Travis McDonough

Travis McDonough.jpg

Founder and CEO, Kinduct


Travis McDonough is the founder and CEO of Kinduct, which he describes as a “data aggregation analytics and recommendation engine specific to the health and wellness, but predominantly the human performance market, with a super keen interest in improving outcomes for athletes.” The company is based in Halifax, Canada, where most of their employees (about 85) work. Their goal is to collect data from all participating athletes, and put it into one location, so they can “display, rank, compare and contrast athletes…then push all the data through artificial intelligence engines and look for patterns, trends, and correlations”. If a negative behavior or pattern is found, the athlete, and someone in their healthcare circle, will get a notification so they are able to intervene and prevent future problems. At this point, McDonough says, they have so much data collected that they are now moving into the addition of predicting future trends using past and present data, which he is very excited about. However, he says, “if it weren’t for my dyslexia and my attention deficit, we would not be where we are today.”

McDonough believes there are many positives to having a learning difference, and for him, “what it did was develop grit and fortitude and resiliency, all of which I call upon every day.” He says working in technology is “a very unforgiving environment”, but since having a learning difference makes you “sort of used to getting punched in the face, you’re able to take those punches and you’re able to keep going.” For him, he says it also “forced my imagination and creativity to flourish. In our business, it’s about vision, it’s about imagination, it’s about creating things that have never been created…and I just don’t feel that [Kinduct] would have ever been developed if I didn’t have dyslexia or attention deficit.”

McDonough was drawn to physical medicine after years of being a competitive athlete. He says, “I always loved sports. It was where I channeled my energies and my focus,” but it was a “potentially career-ending injury that was the catalyst for me pursuing physical medicine education.” McDonough completed a five-year undergraduate degree in Kinesiology, and then a graduate degree in chiropractic medicine before opening a network of multi-disciplinary healthcare clinics that specialized in rehabilitative services for athletes. He learned that “there needed to be a scalable system that consolidates all of their data”, which was the stepping-stone to starting Kinduct.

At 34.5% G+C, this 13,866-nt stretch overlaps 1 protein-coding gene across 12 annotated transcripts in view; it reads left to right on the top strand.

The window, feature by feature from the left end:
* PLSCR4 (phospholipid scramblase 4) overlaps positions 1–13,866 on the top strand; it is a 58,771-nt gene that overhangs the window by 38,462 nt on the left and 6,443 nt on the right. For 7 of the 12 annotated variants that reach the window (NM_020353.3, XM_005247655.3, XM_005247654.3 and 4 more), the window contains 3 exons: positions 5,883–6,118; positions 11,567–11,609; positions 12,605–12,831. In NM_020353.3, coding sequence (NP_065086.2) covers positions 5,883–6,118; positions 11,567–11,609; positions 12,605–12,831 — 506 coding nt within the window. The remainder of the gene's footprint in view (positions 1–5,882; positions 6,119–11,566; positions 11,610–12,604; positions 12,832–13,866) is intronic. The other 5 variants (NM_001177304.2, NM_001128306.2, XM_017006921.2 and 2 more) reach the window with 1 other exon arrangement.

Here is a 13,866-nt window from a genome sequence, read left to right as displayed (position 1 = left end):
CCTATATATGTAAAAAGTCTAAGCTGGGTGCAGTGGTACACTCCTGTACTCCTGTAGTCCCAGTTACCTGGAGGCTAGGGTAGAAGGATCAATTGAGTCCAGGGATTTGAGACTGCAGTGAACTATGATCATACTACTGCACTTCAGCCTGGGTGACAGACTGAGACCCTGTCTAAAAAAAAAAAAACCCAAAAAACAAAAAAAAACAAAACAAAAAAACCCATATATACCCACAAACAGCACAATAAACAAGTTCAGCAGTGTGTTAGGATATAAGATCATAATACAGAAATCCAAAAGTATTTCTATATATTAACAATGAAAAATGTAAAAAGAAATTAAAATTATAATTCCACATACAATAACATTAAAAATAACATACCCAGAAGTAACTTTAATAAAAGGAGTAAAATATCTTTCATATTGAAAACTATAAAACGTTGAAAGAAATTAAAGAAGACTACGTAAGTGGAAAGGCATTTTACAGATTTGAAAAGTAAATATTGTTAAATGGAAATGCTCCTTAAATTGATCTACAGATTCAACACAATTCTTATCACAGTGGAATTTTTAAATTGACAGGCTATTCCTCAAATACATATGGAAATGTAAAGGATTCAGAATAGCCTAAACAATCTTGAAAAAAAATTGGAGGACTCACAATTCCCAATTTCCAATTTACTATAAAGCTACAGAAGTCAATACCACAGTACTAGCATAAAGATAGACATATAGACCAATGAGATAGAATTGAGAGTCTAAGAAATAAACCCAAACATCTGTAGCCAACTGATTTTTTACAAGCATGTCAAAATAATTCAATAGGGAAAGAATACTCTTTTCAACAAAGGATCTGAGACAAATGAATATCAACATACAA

While he was growing up, McDonough says the diagnosis, and therefore treatment of dyslexia and attention deficit did not exist, and “initially, it’s quite a humbling thing”. Not being able to read properly or keep up with classmates “gives you a bit of a sideswipe and breaks your confidence”, but at the same time, he says “it gave me an instant boot camp in resiliency”. Although it is tough at first, it makes you “be your own leader and either say I’m going to wear the label or I’m going to break those shackles.” For him, it was about “developing alternative strategies”. He thinks of it as being similar to when someone loses one sense, and their others become heightened; he says “you really are forced to heighten your skills” or you get left behind. He says he had to “think outside the box and come up with innovative ways to go around a blockade or under a blockade or through the blockade”, but because of that, “you sprout other attributes, whether it’s verbal communication, or listening skills, or pattern recognition, or interpersonal communication abilities.”

For younger generations with Learning Differences, McDonough says to “embrace it. Be proud of it. Know that it’s going to force you to develop other capabilities that many others won’t have.” McDonough likes to think of learning differences as “desirable difficulties” rather than obstacles, as they can be tough, but can create many positive traits and opportunities.


To find out more about McDonough and Kinduct, visit the website here

Kelsey McDermottTechnology